Tonic-Clonic Seizure

 Tonic-clonic seizures, previously known as grand mal seizures, are characterized by both stiffness and jerking motions.

A generalized tonic-clonic seizure is a disturbance in the functioning of both sides of your brain. A seizure that starts by affecting one side of your brain but spreads to involve both sides is called a focal to bilateral tonic-clonic seizure.

The disturbance is caused by an atypical spread of electrical signals through the brain. Often this will result in signals being sent to your muscles, nerves, or glands. The spread of these signals in your brain can make you lose consciousness and have severe muscle contractions.

Seizures, specifically tonic-clonic seizures, are commonly associated with epilepsy. According to the Centers for Disease Control and Prevention (CDC)Trusted Source, about 5.1 million people in the United States have a history of epilepsy, and about 3.4 million have active epilepsy.

However, a seizure could also occur because you have a high fever, head injury, or low blood sugar. Sometimes, people may have a seizure if their body has developed a dependence on a substance and they stop using it.

one-time seizure that’s not related to epilepsy could happen at any stage of your life. These seizures are normally brought about by a triggering event that temporarily alters your brain functioning.

If you have epilepsy, you might begin to have tonic-clonic seizures in late childhood or adolescence. This type of seizure is rarely seen in children under 2 years old.

A tonic-clonic seizure may be a medical emergency. This depends in part on your history of epilepsy or other health conditions.

Tonic-clonic seizures get their name from their two distinct stages.

Typically, in the tonic stage of the seizure, your muscles stiffen, you lose consciousness, and you may fall down.

The clonic stage consists of rapid muscle contractions, which are sometimes called convulsions. Your limbs and face will appear to jerk rapidly as your muscles convulse.

If you have a tonic-clonic seizure, symptoms may include:

  • a strange feeling or sensation, which is called an aura
  • screaming or crying out involuntarily
  • losing control of your bladder and bowels either during or after the seizure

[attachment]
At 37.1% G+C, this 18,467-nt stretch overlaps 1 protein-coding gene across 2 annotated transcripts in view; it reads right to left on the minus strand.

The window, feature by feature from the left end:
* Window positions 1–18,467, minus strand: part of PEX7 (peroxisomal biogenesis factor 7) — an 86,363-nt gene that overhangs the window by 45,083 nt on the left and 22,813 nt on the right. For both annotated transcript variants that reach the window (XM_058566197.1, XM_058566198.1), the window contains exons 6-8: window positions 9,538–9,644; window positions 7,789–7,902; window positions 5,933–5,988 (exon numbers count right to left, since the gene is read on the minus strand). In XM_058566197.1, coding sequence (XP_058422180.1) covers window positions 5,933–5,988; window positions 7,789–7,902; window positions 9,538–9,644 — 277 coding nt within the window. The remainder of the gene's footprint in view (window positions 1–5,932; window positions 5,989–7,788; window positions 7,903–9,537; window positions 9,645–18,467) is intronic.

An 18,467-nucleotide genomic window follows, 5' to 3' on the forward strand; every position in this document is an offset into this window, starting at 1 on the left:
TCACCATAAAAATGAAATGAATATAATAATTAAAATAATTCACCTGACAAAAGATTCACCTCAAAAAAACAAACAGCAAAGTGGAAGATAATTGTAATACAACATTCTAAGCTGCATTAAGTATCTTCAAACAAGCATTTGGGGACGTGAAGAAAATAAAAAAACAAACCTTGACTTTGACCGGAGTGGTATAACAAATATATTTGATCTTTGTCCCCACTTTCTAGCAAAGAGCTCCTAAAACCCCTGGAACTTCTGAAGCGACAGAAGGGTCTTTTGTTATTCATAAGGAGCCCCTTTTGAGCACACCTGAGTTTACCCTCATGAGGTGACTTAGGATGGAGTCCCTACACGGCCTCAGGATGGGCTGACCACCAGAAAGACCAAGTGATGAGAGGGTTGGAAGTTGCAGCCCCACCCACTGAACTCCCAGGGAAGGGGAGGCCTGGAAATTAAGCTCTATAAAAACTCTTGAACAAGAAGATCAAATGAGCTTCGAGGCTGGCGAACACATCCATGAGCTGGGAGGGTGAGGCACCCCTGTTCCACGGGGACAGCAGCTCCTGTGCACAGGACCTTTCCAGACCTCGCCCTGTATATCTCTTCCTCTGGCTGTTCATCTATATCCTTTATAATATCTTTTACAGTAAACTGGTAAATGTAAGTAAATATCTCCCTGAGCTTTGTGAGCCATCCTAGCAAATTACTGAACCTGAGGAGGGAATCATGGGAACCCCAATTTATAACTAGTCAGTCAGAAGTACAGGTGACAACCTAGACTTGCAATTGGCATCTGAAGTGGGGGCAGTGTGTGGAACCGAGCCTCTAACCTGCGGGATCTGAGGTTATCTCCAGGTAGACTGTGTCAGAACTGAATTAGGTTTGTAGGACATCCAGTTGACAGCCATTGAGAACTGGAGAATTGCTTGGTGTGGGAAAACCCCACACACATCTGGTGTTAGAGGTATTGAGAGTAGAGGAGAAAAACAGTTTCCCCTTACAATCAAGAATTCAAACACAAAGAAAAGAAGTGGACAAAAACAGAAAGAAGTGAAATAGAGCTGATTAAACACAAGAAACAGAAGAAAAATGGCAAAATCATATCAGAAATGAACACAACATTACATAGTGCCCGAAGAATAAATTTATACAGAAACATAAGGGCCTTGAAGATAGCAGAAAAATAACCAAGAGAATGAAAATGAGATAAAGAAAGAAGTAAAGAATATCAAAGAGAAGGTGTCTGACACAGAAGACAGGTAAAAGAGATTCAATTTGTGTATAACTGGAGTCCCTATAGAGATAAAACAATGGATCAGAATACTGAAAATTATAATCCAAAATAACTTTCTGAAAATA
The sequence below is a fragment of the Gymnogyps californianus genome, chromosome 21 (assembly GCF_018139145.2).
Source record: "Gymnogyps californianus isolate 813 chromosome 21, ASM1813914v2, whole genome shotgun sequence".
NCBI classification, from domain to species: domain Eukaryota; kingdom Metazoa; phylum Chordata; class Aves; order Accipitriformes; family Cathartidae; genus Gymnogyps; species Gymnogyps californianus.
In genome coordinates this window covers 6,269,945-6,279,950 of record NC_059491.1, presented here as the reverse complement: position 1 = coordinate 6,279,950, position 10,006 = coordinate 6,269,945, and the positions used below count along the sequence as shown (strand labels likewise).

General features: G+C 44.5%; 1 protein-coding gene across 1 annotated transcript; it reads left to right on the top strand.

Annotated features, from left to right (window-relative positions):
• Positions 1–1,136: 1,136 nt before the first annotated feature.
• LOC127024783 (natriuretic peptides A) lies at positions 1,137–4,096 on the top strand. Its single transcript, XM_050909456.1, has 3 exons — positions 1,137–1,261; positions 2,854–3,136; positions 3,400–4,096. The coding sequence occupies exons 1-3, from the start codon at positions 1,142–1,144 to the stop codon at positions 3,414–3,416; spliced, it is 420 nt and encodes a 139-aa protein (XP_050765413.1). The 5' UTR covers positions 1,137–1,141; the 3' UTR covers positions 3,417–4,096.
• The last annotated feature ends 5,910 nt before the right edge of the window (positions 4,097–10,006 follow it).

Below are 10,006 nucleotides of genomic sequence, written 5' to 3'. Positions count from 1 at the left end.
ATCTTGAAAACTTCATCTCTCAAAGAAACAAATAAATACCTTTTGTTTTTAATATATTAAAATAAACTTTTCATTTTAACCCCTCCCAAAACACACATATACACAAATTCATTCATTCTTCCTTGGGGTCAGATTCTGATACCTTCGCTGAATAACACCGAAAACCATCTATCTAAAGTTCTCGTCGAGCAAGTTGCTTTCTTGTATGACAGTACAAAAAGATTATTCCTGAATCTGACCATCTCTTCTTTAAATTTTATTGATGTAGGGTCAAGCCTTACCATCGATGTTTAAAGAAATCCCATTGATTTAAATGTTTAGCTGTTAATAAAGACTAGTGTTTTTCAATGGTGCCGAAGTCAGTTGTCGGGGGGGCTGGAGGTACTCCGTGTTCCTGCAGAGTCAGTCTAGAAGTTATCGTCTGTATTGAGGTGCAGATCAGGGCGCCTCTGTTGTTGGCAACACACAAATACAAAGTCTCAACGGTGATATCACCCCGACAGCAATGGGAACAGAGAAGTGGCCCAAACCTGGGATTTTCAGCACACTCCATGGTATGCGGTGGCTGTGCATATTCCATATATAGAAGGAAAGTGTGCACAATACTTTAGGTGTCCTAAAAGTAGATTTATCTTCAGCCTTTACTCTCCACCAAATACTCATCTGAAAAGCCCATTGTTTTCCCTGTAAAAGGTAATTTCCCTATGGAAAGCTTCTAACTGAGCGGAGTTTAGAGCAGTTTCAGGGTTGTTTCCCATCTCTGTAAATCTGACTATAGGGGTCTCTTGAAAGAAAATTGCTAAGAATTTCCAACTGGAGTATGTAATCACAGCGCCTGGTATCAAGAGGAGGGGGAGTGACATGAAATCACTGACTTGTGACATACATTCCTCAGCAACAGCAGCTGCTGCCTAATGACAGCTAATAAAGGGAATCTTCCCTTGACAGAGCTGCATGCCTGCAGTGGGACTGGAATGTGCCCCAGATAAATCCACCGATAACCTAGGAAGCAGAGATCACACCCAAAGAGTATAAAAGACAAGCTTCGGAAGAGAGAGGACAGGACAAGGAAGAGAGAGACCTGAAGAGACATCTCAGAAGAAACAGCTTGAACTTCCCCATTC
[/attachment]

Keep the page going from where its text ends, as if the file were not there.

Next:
• a severe headache after the seizure
  • passing out and waking up feeling confused or sleepy

After you have a tonic-clonic seizure, you might feel confused or sleepy for several hours before recovering.

Tonic-clonic seizures usually last 1­ to 3 minutes, according to the Epilepsy Foundation.

If you see someone having a tonic-clonic seizure, take the actions below:

  • Make sure that there’s nothing in their mouth and that their airway isn’t obstructed.
  • Clear around them so there are no sharp or hard objects nearby.
  • Place something soft, such as a pillow, under their head.
  • Place them on their side.
  • Loosen any restrictive clothing or accessories, such as a belt.
  • Remove their eyeglasses.
  • Time the seizure or seizures.

Tonic-clonic seizures tend to resolve on their own. If the seizure lasts longer than 5 minutes, it’s considered a medical emergency. Call 911 or your local emergency services.

Also seek immediate medical attention if someone:

  • is having their first seizure
  • has been injured during the seizure
  • has a cluster of seizures
  • has three seizures in a row and doesn’t regain consciousness in between the seizures
  • has a preexisting medical condition, such as diabetes or heart disease
  • is pregnant

If you have a history of tonic-clonic seizures, some steps you can take to ensure your safety include:

All seizures are caused by unusual electrical activity in the brain.

The onset of tonic-clonic seizures could be related to a variety of health conditions. Some of the more severe conditions include a brain tumor or a ruptured blood vessel in your brain, which can cause a stroke.

Other potential causes of a tonic-clonic seizure include:

Sometimes, doctors aren’t able to determine what causes the onset of seizures.

All types of seizures essentially have the same risk factors.

You may be at a higher risk for having seizures, including tonic-clonic seizures, if you have a family history of epilepsy. Other factors that could increase your chances of having a tonic-clonic seizure include:

  • having abnormal results on a neurological exam
  • certain genetic conditions or neurological disorders
  • history of seizures with a fever
  • brain injury related to a head trauma
  • stroke
  • infection
  • an electrolyte imbalance due to other medical conditions
  • misuse of drugs or alcohol

Triggers for seizures include:

  • sleep deprivation
  • loud music
  • flickering lights
  • fever
  • menstrual cycle

There are several ways to diagnose epilepsy or the cause of a seizure.

Medical history

Your doctor will ask you questions about other seizures or medical conditions you’ve had. They might ask the people who were with you during the seizure to describe what they saw.